Monday night's episode of the gloomy British TV mystery drama Wire in the Blood, available in the United States on BBC America (Monday nights at 9:00-11:00 EST), had a very interesting religious angle. The murders seem to be the workings of a strange Christian cult that is the surviving remnants of a secret, 500-year-old sect centering on Joan of Arc. The anti-clerical imagery we have come to expect is all there: allusions to witch burnings, religious wars, pursuit of heretics, the Inquisition, obsessions about personal guilt, and the like. As the episode progresses, the activities of this religious cult force the investigators to "test not only their science and experience, but also their beliefs," as the BBC's episode description aptly puts it.
What is interesting is outcome of this test. One is braced for the typical media discussion of how religion is a major cause of wars in the world, and sure enough it comes along, explicitly, as the detectives discuss the implications of what this cult is doing.
Those who hold the view that religion is an illusion that does far more harm than good, however, are being set up for disappointment. It turns out [note: plot element revealed] that the murders are being commited by a lone fanatic, and the real motive force is not religion in itself but the fact that she suffers from paranoid schizophrenia. Religion is merely the substance to which her paranoia has attached itself. The events of the story make it quite clear that her disease is the killer, not religion.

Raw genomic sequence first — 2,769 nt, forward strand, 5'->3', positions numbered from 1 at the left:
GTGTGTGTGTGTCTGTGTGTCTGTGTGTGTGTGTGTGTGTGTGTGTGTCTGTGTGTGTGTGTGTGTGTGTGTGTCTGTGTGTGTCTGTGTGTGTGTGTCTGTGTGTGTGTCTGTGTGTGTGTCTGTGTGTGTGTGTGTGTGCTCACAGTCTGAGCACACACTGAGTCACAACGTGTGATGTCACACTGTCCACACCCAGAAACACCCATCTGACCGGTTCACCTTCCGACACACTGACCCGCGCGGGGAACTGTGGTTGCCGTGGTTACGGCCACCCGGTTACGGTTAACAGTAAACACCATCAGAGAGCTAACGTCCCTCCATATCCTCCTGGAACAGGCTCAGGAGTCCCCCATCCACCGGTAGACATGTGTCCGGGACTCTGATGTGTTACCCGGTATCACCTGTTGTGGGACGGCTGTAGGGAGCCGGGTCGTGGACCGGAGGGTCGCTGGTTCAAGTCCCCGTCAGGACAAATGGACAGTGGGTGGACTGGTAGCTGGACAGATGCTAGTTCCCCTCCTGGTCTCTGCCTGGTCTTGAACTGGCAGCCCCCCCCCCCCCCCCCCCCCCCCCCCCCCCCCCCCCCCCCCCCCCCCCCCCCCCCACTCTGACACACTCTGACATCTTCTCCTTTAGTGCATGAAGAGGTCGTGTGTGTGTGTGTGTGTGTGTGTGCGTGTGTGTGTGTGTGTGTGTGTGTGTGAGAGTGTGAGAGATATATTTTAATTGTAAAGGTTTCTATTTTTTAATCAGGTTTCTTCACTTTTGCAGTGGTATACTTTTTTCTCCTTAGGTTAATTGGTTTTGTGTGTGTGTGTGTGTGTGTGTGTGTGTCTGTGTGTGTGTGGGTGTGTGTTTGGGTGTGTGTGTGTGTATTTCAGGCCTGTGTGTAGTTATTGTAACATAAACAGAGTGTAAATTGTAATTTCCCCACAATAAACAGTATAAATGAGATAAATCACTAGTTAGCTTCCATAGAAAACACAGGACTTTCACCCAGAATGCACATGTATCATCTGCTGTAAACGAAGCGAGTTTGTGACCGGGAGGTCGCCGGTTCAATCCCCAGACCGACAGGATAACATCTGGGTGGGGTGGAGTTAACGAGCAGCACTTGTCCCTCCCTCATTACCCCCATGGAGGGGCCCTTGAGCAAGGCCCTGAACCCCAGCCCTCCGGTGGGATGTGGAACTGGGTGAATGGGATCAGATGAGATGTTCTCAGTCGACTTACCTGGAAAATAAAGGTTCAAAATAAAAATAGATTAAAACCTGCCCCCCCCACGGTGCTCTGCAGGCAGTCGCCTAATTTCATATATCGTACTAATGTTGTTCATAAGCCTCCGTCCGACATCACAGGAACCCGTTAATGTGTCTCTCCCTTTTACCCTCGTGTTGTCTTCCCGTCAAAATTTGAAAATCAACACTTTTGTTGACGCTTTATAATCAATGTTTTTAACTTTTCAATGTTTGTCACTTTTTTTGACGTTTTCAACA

In addition, there is a rather startling conclusion to the episode. The two main detectives are seen singing a hymn in the packed sanctuary of a lovely English church. In the wake of all the perverse imagery which made religion seem so foreign and dangerous, the scene presents quite a refreshing change. But that is not all: after the hymn, the female detective of the main pair goes to the front of the sanctuary to serve as a sponsor at the baptism of an infant. The film fades out with her repeating several lines from the baptismal liturgy, including those in which the sponsors and congregation renounce the devil and all his works.
As I have noted many different times on this site and elsewhere, the treatment of religion on American (and in this case, British) television has become much more sympathetic in recent years than most critics seem to realize.